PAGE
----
Another concern of the ISSN was the potentially adverse effect of lower meal frequency on glucose homeostasis. In support, they cited work published in the 1960’s. They also cited subsequent work done in the same proximity with contrary outcomes. Notably, they discussed a study by Jenkins et al, which compared 3 versus 17 feedings per day and found no difference in mean blood glucose levels [10]. Although the latter failed to show improvements in blood glucose levels, benefits from the (unrealistically) high meal frequency improved insulin levels and blood lipid profile. Although the data in this area is equivocal, the ISSN recommends increasing meal frequency for the purpose of improving health markers.

Missing Research on Glucose Control

An 8-week trial by Carlson et al found that subjects consuming 3 meals instead of 1 meal per day had more favorable results on an oral glucose tolerance test (OGTT) [11]. However, the authors of this study acknowledge that this may have been due to a much larger consumption of food in closer proximity to the OGTT in the single-meal group. Testing was first thing in the morning, and the single-meal group consumed their day’s intake in a 4-hour window before bed.

A very recent study adds to the evidence contrary to this idea, and was likely unavailable at the time of the ISSN position stand was written. Holmstrup et al found that glucose levels remained elevated throughout the day with frequent 6 meals compared to 3 meals, and no differences in insulin levels were seen [12]. The key design strengths this study has over predecessors were the frequent sampling used to track blood glucose and insulin levels, and the use of healthy non-obese subjects with normal glucose tolerance. These aspects make it more relevant to active & athletic populations, to whom the ISSN’s position stand is directed in the first place. Another trial too recently published to make it into the position stand was by Harvie et al, who found that intermittent energy restriction was as effective as continuous energy restriction for decreasing bodyweight and increasing insulin sensitivity [13].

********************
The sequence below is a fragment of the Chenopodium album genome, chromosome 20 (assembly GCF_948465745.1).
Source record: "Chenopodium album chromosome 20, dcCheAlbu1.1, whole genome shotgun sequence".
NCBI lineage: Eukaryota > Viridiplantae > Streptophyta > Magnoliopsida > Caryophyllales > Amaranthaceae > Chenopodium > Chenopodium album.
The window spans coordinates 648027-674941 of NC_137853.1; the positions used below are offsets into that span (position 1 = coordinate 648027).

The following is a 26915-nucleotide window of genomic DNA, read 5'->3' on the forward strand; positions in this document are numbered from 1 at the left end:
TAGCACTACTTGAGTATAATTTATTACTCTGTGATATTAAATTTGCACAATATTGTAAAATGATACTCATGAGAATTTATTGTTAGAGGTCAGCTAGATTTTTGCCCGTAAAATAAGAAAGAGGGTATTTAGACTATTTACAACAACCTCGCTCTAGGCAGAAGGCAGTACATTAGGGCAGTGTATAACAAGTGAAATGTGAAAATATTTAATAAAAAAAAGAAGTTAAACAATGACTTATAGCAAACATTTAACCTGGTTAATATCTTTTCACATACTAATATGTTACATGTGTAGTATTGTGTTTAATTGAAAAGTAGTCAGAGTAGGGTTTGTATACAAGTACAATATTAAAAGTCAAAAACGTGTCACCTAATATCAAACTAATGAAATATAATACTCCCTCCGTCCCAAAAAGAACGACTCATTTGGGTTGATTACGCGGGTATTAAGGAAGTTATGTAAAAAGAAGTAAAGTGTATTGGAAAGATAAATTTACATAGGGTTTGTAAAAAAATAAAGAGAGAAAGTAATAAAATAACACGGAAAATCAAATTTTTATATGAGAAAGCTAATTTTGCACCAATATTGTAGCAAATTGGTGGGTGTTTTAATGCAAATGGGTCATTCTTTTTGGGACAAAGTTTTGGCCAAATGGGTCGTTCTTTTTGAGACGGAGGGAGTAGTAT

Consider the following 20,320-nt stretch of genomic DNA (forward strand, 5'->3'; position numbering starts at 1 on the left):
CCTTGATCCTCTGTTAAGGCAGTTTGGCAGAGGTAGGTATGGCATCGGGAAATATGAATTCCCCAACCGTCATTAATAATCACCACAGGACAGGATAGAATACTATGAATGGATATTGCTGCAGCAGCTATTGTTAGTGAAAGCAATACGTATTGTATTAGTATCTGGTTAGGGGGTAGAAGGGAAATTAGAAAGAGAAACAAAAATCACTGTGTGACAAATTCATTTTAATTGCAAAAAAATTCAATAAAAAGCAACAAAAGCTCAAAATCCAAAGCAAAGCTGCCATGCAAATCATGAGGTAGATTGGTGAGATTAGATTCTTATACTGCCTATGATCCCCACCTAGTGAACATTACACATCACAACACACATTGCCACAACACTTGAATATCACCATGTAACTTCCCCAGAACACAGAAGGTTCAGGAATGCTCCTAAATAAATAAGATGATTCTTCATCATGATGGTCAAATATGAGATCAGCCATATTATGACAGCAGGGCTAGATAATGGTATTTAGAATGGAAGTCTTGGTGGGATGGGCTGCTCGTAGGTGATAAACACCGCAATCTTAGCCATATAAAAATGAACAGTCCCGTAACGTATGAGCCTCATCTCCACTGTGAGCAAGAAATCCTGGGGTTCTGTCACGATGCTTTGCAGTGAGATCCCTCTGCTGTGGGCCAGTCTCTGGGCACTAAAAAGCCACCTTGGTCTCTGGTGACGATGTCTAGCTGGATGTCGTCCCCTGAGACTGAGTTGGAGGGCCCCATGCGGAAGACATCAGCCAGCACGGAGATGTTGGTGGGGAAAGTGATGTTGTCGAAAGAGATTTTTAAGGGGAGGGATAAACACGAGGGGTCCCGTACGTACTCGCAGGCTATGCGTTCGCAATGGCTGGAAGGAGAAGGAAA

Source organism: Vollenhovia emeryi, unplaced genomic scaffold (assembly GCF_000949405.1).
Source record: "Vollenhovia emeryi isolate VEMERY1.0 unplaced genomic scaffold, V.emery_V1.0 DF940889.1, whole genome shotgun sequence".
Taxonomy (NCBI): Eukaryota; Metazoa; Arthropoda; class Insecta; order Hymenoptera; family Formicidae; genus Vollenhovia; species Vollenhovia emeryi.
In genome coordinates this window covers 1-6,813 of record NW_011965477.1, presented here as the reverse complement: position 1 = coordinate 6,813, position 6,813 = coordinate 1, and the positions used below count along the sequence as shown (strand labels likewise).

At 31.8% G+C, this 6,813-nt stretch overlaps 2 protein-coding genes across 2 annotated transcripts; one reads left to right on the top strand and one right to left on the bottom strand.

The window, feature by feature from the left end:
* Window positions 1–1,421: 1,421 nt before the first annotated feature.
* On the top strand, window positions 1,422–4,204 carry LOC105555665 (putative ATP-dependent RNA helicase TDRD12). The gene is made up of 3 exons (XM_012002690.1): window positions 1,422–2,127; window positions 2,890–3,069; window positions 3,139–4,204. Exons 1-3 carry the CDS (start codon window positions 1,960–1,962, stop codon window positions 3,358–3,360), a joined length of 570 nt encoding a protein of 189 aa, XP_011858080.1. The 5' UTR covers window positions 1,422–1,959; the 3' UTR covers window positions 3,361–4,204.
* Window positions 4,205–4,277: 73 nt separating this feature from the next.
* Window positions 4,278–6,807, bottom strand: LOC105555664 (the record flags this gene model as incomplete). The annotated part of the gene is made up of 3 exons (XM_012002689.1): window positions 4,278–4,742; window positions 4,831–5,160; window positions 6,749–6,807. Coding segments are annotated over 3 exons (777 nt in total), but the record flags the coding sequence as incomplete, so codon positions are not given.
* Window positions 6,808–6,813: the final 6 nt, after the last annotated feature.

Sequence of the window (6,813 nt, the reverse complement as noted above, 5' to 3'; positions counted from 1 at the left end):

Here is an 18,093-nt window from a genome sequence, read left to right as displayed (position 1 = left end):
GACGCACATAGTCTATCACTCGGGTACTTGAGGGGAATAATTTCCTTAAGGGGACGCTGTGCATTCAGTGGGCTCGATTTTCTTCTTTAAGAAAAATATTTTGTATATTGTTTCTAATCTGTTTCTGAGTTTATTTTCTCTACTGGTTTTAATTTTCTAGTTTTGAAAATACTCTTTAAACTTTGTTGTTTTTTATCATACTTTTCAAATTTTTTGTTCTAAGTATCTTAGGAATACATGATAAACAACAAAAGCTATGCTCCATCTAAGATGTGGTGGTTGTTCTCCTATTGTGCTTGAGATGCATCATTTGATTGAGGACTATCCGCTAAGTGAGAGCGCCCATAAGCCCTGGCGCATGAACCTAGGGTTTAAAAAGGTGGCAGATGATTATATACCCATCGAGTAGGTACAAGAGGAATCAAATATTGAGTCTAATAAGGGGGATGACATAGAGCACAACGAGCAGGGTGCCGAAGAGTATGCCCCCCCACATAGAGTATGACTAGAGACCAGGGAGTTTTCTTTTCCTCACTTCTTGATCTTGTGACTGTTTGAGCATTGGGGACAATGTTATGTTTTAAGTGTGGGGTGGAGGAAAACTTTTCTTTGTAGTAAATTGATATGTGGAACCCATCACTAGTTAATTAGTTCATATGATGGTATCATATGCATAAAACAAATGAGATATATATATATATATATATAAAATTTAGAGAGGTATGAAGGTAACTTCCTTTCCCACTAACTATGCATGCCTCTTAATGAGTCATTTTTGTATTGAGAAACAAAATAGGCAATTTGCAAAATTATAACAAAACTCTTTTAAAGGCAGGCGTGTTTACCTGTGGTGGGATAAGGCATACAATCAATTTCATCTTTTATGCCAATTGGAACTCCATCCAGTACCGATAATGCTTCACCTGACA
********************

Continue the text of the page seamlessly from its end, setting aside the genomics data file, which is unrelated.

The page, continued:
In sum, due to the inconsistency of the data, it appears that increasing meal frequency for the purpose of improving health-related biomarkers is a premature recommendation.     


The aspects of metabolism discussed in this section are diet-induced thermogenesis (DIT – also called the thermic effect of food), resting metabolic rate, and protein metabolism. As for DIT, differences between varying meal distributions across several studies are negligible. The same lack of difference was also seen in several studies, including tightly controlled designs involving metabolic chambers to measure resting metabolic rate and total energy expenditure. These data further serve to invalidate the dying cliché of stoking the metabolic fire with frequent small feedings.

The discussion of protein metabolism mainly involved the effects of meal frequency on nitrogen retention. The ISSN duly notes that most studies discussed in this section used nitrogen status as a proxy for muscle protein status, which is not always reliable. The nitrogen balance technique measures whole-body (systemic) nitrogen flux, rather than directly measuring protein turnover within skeletal muscle. Although the nitrogen balance method has limited applicability, it provides clues & hypotheses to test through more rigorous & direct means. The literature on meal frequency and nitrogen retention is reviewed, and the bulk of the data shows no differences despite meal frequencies ranging from one to six meals per day.